The thing is, now I have to re-evaluate what I think about Clint Eastwood. People lost their minds over Million Dollar Baby. I thought it was fine. But I didn't really consider Eastwood to be this prolific director until Flags of our Fathers and Letters from Iwo Jima. I remember when I saw the name Clint Eastwood attached to a directing credit, it was going to be something special. But the last handful of Clint Eastwood movies have been borderline box office failures. And it wasn't like Cry Macho was aggressive with its Republican values. I was going to chalk up his change in quality to his appearance at the Republican National Convention and the fact that he's been celebrating Americana and the American Hero in many of his movies. Now, I'm fairly certain that Clint Eastwood has been the Hollywood face of Republican cinema since before Million Dollar Baby. After all, Dirty Harry carrying that Magnum and taking the law into his own hands is the gun-owner's fantasy personified. So what happened to Clint Eastwood?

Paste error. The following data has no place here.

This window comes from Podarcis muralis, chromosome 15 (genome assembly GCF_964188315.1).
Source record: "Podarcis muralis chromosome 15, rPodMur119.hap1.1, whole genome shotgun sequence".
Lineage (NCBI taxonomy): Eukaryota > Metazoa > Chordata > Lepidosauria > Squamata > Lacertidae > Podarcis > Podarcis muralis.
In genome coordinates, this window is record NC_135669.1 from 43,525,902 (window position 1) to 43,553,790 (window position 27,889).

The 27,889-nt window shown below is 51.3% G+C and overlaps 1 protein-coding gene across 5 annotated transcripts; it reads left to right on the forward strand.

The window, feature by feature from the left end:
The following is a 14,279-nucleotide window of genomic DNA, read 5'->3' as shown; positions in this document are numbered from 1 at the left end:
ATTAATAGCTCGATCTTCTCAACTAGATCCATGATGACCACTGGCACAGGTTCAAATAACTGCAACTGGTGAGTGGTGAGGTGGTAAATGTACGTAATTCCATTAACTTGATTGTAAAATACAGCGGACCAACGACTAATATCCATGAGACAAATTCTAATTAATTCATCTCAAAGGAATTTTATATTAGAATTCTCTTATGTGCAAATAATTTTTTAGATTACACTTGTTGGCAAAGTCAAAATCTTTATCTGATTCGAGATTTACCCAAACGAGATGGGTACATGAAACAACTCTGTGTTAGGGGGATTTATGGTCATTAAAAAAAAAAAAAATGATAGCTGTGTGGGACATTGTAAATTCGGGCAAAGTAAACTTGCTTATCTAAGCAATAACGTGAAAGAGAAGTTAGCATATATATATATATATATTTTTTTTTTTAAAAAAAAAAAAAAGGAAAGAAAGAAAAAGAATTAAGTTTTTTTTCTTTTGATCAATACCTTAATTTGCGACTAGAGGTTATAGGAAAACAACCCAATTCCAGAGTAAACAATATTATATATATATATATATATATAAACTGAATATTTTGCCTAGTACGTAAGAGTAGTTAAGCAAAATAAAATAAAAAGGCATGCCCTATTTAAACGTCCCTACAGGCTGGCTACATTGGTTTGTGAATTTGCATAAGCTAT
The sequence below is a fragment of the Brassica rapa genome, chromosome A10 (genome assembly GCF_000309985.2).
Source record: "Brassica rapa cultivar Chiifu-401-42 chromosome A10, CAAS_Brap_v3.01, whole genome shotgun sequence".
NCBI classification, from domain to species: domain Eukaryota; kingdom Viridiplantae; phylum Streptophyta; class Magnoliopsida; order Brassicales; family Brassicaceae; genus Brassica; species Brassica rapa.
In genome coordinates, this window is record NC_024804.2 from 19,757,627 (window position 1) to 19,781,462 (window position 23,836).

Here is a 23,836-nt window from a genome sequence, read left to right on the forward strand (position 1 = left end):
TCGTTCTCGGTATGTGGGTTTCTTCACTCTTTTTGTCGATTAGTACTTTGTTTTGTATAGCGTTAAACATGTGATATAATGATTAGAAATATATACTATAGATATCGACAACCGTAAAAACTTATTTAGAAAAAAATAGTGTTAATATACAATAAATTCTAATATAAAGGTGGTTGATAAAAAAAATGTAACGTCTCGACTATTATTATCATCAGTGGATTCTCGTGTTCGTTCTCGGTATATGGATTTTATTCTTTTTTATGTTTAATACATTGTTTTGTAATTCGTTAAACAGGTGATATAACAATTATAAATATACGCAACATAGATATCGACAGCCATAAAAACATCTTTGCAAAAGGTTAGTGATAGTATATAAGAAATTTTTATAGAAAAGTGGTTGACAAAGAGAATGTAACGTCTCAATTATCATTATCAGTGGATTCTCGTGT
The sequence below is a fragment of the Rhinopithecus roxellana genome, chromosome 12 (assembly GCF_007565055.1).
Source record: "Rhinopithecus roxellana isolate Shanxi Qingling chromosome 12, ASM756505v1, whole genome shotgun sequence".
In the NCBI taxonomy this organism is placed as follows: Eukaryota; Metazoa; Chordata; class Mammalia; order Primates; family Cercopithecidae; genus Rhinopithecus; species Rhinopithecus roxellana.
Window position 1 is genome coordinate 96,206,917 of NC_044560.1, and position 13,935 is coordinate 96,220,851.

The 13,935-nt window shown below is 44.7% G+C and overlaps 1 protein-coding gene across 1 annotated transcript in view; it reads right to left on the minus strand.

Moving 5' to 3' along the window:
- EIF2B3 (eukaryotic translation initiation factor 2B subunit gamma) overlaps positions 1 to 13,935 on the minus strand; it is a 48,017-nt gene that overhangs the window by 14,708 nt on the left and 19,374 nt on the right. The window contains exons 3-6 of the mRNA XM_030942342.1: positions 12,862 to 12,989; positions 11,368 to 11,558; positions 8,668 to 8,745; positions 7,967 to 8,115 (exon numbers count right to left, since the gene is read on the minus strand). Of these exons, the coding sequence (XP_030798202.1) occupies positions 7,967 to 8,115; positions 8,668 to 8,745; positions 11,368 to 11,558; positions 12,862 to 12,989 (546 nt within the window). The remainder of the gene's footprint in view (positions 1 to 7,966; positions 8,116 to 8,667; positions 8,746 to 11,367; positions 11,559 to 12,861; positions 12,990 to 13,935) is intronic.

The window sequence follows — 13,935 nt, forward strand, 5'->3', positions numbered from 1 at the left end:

Someone told me that Clint Eastwood only did one take. He refused to do multiple takes on films because he always was convinced that he had it. Sometimes, I can see this confidence really paying off. But imagine applying that attitude to every element of the film. What if it wasn't just about performance, but it went down to the edit bay? Everything in this movie feels like a bunch of ingredients thrown into a pot with the hopes of making a soup, but there's no sense of measurement or care put to it. The story of Mike and Rafo, while played out, is something that should be watchable. Well, more watchable. I'm making this movie seem like an abomination when it is just boring. Clint Eastwood's Mike is just his other characters as a 91-year-old. I know that Eastwood has always been that character actor who embraces his Hollywood persona. But Mike's choices in the film are darned weird at times. He goes to Mexico to collect Rafo only to throw him out of the car.